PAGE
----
The move clearly frustrated agency officials and environmental groups, who note that the state’s water withdrawal policy lags well behind those of neighboring Great Lakes states, even though Michigan signed treaties and agreements with its basin neighbors promising actions to protect the planet’s largest supply of fresh surface water.
Despite the letter, the Water Policy Work Group’s regular meeting was held as scheduled in March. With several business leaders present, the group reached consensus that its work is both important and useful, according to meeting attendees. The group also agreed to establish subcommittees focused more specifically on topics such as conservation and regulating large withdrawals. But some water policy experts remain unconvinced that the business community is committed to the process.
“Business obviously is not interested in participating in the workgroup that is coming up with new laws to regulate their industries,” said Noah Hall, an attorney with the National Wildlife Federation’s Great Lakes Natural Resource Center in Ann Arbor.
The Power of Sustainability
Large, ill-advised water withdrawals are just one challenge facing the Great Lakes. Other pressing challenges include toxic pollution, invasive species, and the loss of coastal habitat.
The overarching problem, according to some observers, is that the region lacks an ethic of water use and development that is fiscally and ecologically sustainable. What Great Lakes governments need, a growing number of environmental and economic experts agree, is a policy that enables present-day water users to take advantage of the resource today while ensuring it remains in a clean, robust condition for future environmental and economic needs.
The Sustainability Guidelines recently adapted by BIFMA, which has 240 member companies, are a major step in that direction. Representatives from numerous companies, including Michigan’s own Herman Miller Inc. and Steelcase Inc., developed the guidelines over several years. Basically, the guidelines advise members to:
- Prepare an environmental policy statement based on economic, ecological, and cultural sustainability.
- Publicly commit to addressing ecological issues such as energy and water conservation.
- Comply with and strive to exceed existing government regulations.
- Establish criteria that stop the release of toxic substances into the environment.
- Continually review and publicly report the measurable results of their sustainability programs.
Pioneering companies like Interface have followed similar guidelines for nearly a decade and achieved far-reaching fiscal, social, and ecological benefits. The Atlanta-based company has increased its reliance on renewable energy sources, sharply reduced air emissions linked to climate change, and saved more than $231 million by reducing waste in its production process. Interface says that its mission is to become an engine of commerce that, instead of steadily degrading the environment, actively works to restore it through improved environmental performance.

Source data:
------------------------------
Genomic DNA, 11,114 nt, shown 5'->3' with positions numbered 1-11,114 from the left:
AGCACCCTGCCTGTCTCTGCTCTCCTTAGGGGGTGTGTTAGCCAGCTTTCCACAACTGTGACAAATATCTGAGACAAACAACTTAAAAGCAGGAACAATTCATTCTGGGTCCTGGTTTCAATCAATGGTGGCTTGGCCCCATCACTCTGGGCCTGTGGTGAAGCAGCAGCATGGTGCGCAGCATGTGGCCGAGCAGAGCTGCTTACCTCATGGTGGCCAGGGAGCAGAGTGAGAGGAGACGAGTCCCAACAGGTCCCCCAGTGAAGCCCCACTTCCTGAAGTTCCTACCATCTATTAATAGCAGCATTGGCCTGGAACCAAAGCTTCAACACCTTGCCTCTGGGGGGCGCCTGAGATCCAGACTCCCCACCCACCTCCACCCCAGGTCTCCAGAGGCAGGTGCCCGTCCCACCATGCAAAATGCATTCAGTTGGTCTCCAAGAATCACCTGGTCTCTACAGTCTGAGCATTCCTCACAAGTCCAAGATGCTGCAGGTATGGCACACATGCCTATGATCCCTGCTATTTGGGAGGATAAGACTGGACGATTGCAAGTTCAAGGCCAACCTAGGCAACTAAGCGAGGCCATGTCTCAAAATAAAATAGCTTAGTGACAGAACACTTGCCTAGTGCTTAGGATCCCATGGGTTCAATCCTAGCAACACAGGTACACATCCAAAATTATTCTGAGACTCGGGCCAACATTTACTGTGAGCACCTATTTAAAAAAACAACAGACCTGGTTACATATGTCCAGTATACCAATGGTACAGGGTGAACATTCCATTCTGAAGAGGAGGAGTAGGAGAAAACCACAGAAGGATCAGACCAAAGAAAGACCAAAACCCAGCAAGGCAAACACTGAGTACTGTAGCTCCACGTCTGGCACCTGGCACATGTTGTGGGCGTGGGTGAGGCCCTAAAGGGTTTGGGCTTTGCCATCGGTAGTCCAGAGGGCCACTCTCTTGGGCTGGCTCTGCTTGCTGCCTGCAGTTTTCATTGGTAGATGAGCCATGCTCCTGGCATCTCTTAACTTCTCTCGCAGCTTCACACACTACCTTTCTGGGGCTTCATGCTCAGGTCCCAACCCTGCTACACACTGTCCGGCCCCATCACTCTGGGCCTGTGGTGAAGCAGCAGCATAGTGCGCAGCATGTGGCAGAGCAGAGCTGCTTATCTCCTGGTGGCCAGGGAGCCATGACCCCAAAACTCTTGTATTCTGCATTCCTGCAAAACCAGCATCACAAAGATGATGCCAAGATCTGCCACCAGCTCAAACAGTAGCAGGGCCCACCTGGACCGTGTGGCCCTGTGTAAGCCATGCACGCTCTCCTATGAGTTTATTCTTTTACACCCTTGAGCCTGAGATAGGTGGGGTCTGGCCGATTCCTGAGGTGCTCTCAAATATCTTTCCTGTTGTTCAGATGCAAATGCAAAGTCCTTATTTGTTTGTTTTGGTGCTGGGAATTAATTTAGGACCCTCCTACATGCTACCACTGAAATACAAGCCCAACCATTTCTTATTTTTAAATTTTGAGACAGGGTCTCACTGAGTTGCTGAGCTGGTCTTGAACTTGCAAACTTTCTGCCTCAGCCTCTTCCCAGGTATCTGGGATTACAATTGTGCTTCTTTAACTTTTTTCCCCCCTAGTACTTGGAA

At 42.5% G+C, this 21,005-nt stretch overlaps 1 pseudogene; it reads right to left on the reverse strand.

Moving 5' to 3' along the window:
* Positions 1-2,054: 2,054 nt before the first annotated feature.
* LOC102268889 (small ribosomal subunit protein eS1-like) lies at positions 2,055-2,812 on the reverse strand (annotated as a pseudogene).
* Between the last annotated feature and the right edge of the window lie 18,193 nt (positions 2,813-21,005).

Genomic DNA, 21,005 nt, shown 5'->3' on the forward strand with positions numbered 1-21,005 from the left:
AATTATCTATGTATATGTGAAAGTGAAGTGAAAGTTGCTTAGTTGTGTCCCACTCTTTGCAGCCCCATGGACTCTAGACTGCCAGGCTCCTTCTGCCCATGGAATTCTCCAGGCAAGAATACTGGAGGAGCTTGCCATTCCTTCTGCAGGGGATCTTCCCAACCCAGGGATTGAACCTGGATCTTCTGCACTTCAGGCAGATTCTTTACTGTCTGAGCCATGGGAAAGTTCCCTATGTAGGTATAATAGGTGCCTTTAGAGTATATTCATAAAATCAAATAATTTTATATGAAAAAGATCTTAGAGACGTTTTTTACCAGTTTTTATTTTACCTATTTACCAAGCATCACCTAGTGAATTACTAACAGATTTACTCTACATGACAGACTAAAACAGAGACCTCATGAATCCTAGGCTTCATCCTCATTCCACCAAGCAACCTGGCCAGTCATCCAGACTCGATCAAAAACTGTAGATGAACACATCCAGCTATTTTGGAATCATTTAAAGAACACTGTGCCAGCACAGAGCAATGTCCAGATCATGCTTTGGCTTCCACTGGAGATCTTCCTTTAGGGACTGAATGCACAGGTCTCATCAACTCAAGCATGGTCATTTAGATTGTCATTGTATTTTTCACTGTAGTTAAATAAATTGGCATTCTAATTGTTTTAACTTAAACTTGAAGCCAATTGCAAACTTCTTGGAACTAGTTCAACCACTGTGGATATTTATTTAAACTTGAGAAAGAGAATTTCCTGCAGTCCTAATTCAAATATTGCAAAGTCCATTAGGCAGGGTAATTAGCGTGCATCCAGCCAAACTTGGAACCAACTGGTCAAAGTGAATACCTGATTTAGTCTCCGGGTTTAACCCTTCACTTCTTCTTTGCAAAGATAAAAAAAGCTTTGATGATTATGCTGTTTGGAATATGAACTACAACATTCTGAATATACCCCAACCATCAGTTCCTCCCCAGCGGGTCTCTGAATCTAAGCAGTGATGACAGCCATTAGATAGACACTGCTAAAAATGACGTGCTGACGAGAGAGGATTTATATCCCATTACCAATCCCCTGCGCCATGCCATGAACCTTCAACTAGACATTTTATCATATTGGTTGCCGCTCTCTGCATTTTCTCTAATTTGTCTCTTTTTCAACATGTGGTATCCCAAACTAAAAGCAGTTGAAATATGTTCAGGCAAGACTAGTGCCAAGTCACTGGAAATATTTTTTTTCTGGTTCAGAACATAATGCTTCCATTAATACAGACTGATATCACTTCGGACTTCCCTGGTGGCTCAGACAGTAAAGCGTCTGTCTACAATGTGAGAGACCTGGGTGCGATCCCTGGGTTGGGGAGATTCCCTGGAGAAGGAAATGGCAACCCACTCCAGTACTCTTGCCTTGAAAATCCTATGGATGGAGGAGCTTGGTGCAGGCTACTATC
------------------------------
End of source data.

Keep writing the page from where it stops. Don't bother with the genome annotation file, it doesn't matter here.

“Sustainability is not a program, department, or marketing initiative; it is a lens through which companies view their business,” said Mark LaCroix, the vice president of contract sales in the company’s Grand Rapids office, who helped author the new BIFMA guidelines. “Sustainability is hard work and will require much innovation, but every company has low-hanging fruit. The important thing is to get started.”
A host of native Michigan companies, including Ford Motor Company, Herman Miller, and General Motors, are also discovering the power of sustainability to reduce costs and improve the conservation of natural resource, particularly water quality and quantity.
Making a Difference
BIFMA’s Mr. Miller did not comment specifically on the contentious water policy debate in Michigan. But he noted the business community’s strategy to stall the issue is uncharacteristic of companies and trade associations that embrace sustainability.
“The typical business response to the traditional regulatory approach is to get in the bunker and fight off the new law from going into effect,” Mr. Miller said. “The problem with that approach is that you need to have credible alternatives. Going to the meetings and agreeing to participate in developing the remedy is the approach we find more effective.”
This is the approach the DEQ’s water work group is attempting to use.
“Everybody ultimately has the same motive,” Mr. Miller added, “whether it’s to keep a business healthy and going or to keep a community healthy and going. The challenge is getting through all the complex economic, social, and ecological issues to find common ground. Our hope is that the Sustainability Guidelines help our members, and eventually other industries, make a difference.”
Interface CEO Ray Anderson will speak at the Tenth Annual Sustainable Business Conference in Grand Rapids, Mich., on May 11, 2005. This year’s event is entitled “The Future of Commerce: Sustainable Solutions for Business.”
To view the letter sent by 19 Michigan business associations to the Michigan DEQ last month, click here.
Andy Guy, who writes extensively about sustaining the Great Lakes in the global economy, directs the Michigan Land Use Institute’s Great Lakes Project and reports on Smart Growth from the Institute’s Grand Rapids office. Reach him at firstname.lastname@example.org.